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Case 2:07-cv-02513-GMS Document 1686 Filed 05/27/16 Page 1 of 6

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M. Craig Murdy (011016) Craig.Murdy@lewisbrisbois.com
Dane A. Dodd (031084) Dane.Dodd@lewisbrisbois.com
LEWIS BRISBOIS BISGAARD & SMITH LLP
Phoenix Plaza Tower II
2929 North Central Avenue, Suite 1700
Phoenix, Arizona 85012-2761
Telephone: 602.385.1040
Facsimile: 602.385.1051
Firm email: azdocketing@lewisbrisbois.com
Attorneys for Brian Sands

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UNITED STATES DISTRICT COURT

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DISTRICT OF ARIZONA

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Manuel de Jesus Ortega Melendres, on
behalf of himself and all others similarly
situated; et al.,

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Plaintiffs,

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No. 07-cv-02513-PHX-GMS

vs.
Joseph M. Arpaio, in his individual and
office capacity as Sheriff of Maricopa
County, Arizona; et al.

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MEMORANDUM RE REMEDIAL
PHASE PER THE COURT’S MAY 13,
2016 ORDER (DOC. 1677)
(Hon. G. Murray Snow)

Defendants.

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Retired Chief Brian Sands hereby submits his brief on the limited matters the Court

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has invited the parties to address in its May 13, 2016 Findings of Fact and Order Setting a

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Hearing for May 31, 2016 (Doc. 1677) and May 19, 2016 Order (Doc. 1682).

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I.

CHIEF SANDS REQUESTS TIME TO DISCUSS POTENTIAL REMEDIES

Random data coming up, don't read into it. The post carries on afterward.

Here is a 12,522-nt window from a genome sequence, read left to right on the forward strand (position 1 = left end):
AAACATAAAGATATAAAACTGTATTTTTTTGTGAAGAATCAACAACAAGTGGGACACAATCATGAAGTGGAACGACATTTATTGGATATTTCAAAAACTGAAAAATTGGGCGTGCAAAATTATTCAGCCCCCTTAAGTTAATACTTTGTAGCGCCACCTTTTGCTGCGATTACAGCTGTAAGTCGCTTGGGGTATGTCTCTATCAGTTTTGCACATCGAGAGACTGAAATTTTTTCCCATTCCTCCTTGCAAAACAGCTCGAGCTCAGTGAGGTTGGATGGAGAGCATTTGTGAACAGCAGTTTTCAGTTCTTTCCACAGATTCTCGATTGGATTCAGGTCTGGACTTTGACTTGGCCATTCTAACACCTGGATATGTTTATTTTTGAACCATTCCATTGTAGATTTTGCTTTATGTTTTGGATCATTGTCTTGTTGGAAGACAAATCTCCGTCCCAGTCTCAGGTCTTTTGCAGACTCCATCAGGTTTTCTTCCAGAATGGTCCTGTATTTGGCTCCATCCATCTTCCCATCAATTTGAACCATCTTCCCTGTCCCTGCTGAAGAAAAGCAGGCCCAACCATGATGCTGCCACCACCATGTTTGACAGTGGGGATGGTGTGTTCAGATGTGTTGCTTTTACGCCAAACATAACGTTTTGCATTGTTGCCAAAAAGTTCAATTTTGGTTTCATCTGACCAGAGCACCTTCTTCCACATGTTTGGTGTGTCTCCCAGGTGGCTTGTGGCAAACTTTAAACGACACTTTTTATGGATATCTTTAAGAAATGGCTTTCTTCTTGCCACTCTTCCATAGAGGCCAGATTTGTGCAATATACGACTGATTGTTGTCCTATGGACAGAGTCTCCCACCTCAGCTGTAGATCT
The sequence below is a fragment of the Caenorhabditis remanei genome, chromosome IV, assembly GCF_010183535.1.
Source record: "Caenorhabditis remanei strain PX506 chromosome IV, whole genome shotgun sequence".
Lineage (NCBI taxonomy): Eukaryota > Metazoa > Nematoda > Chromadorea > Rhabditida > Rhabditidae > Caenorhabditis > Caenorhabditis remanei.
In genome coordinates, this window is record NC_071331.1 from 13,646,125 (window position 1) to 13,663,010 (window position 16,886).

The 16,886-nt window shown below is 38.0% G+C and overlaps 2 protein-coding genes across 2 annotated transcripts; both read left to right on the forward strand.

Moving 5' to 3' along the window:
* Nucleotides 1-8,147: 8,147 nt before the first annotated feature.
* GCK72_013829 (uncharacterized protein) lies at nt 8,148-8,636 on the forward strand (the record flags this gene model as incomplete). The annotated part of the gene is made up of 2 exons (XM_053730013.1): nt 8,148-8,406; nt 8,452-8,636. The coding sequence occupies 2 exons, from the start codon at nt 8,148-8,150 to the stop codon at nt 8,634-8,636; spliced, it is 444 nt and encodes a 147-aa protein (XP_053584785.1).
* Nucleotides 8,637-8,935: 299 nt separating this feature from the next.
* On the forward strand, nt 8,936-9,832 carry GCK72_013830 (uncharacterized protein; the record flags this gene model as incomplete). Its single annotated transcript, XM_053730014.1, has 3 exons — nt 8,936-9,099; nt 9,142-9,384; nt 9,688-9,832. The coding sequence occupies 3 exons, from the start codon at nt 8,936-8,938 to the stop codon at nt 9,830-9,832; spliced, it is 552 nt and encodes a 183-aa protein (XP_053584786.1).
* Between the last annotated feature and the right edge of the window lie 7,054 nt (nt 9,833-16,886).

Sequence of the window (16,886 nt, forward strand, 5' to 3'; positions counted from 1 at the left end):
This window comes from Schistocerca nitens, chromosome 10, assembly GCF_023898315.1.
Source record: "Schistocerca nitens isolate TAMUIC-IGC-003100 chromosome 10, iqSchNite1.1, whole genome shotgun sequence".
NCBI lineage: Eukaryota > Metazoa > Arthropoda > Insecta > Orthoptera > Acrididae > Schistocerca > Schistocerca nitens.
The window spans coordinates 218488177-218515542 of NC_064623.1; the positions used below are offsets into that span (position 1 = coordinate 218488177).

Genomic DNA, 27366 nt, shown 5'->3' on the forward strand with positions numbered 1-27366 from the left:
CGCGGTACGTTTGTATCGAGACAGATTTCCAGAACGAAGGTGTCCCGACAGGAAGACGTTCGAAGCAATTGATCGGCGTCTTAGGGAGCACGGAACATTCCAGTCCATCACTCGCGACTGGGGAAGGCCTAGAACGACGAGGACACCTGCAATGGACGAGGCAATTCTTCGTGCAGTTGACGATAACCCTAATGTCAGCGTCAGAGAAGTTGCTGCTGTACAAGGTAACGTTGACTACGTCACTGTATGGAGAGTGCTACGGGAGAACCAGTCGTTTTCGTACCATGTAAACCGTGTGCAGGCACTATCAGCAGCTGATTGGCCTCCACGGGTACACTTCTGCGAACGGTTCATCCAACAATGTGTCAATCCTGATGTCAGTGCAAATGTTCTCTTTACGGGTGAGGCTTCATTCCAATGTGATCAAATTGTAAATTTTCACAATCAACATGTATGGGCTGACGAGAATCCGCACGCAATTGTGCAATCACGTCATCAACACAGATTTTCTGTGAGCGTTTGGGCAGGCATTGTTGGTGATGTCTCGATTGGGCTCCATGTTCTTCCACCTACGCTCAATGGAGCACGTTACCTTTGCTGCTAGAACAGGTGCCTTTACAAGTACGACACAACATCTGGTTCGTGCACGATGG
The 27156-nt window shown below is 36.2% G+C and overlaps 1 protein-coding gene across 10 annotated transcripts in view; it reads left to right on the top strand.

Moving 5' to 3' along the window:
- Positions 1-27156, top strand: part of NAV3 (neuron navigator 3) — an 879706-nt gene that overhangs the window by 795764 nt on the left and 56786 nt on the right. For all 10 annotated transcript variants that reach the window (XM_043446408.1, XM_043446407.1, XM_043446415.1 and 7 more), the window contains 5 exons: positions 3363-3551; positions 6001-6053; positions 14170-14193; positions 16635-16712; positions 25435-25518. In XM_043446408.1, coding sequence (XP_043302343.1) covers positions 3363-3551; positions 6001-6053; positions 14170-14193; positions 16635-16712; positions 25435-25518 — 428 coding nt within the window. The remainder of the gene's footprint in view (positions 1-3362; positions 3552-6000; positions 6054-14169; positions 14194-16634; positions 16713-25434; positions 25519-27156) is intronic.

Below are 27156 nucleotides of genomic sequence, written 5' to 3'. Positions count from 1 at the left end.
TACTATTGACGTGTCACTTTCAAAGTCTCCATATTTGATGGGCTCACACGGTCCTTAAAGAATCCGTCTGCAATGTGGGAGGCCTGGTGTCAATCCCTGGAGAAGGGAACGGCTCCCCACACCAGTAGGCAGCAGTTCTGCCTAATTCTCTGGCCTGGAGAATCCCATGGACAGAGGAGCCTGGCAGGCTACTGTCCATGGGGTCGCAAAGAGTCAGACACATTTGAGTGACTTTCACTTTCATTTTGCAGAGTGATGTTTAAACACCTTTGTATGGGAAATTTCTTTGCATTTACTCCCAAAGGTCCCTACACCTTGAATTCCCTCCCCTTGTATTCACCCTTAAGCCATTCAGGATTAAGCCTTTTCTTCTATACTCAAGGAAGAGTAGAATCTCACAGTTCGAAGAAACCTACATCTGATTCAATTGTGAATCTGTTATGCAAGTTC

WITH THE OTHER PARTIES

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Chief Sands’s counsel has been informed that Maricopa County has been
negotiating the method for remedying aggrieved Plaintiffs for violations of the Court’s
preliminary injunction. Chief Sands has not been included in those negotiations. The need
to be included was not previously apparent, since Maricopa County had not challenged its
duty to defend and indemnify him. Last Friday, however, the County notified Chief Sands
that it may disavow financial responsibility for the compensatory relief awarded in these
proceedings.

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The letter from the County notes that, “[i]n several of the court’s findings, Judge

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Snow concluded that the acts he had found to have been contemptuous had been willful

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and/or intentional.”1 It goes on to state that “[i]t is at least arguable that, under controlling

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Arizona law, willful and/or intentional contemptuous conduct is not within the ‘scope of

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employment or authority’ of County officials and employees.” The letter also presents

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some of the caselaw on whether Arizona counties can be held financially responsible for

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the tortious acts of sheriffs and their deputies. Finally, it advises that, “to the extent Judge

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Snow imposes measures in Melendres designed to remedy willful and/or intention

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violations of the court’s orders, the issues described above may require the County to take

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the position that it cannot be found liable for the financial consequences of such remedies.”

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Last Friday, Chief Sands counsel requested a telephone conference with the